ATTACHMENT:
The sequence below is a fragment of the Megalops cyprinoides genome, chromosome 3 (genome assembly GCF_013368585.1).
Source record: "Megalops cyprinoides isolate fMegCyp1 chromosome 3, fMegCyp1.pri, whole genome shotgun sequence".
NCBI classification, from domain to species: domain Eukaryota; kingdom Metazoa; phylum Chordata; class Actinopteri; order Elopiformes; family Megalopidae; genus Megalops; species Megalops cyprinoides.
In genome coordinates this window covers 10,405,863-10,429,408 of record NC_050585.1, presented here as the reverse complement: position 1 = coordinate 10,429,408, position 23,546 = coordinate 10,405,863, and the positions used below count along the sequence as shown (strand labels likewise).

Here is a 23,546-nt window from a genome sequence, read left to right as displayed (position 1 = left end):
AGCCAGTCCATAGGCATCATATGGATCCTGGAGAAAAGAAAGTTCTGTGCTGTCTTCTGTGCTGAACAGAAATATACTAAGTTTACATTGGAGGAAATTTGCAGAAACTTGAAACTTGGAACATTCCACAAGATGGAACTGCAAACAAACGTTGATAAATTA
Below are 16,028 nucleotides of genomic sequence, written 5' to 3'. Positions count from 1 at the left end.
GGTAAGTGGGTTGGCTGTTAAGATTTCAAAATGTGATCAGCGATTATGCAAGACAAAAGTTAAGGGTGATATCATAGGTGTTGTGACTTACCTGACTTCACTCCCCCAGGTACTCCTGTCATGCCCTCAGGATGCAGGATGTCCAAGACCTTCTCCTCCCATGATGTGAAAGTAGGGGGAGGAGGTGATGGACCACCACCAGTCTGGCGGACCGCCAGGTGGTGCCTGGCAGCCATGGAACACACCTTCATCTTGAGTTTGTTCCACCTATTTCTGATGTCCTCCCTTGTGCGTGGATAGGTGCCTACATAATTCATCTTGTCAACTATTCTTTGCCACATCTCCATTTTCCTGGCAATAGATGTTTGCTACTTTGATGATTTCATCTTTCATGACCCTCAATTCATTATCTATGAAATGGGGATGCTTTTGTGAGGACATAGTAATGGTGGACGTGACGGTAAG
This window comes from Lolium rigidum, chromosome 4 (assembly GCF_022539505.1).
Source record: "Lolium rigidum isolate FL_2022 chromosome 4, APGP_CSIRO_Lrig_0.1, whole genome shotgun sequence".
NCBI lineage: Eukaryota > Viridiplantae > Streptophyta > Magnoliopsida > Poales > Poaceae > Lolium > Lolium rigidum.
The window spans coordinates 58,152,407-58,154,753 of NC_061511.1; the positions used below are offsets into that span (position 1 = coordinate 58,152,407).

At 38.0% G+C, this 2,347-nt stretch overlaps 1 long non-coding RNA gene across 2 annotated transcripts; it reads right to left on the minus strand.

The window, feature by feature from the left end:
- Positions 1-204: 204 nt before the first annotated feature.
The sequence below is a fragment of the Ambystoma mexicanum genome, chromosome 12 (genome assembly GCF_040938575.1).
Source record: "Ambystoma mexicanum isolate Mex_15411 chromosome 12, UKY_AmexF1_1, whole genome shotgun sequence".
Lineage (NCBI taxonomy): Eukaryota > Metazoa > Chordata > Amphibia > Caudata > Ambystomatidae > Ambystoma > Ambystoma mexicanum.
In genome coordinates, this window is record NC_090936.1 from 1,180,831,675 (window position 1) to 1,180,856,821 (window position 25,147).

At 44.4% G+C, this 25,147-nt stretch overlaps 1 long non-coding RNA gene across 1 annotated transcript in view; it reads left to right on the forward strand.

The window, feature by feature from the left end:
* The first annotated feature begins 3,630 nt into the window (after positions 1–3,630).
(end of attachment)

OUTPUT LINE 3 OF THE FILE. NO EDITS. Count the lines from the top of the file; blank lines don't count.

NCBI classification, from domain to species: domain Eukaryota; kingdom Metazoa; phylum Chordata; class Actinopteri; order Elopiformes; family Megalopidae; genus Megalops; species Megalops cyprinoides.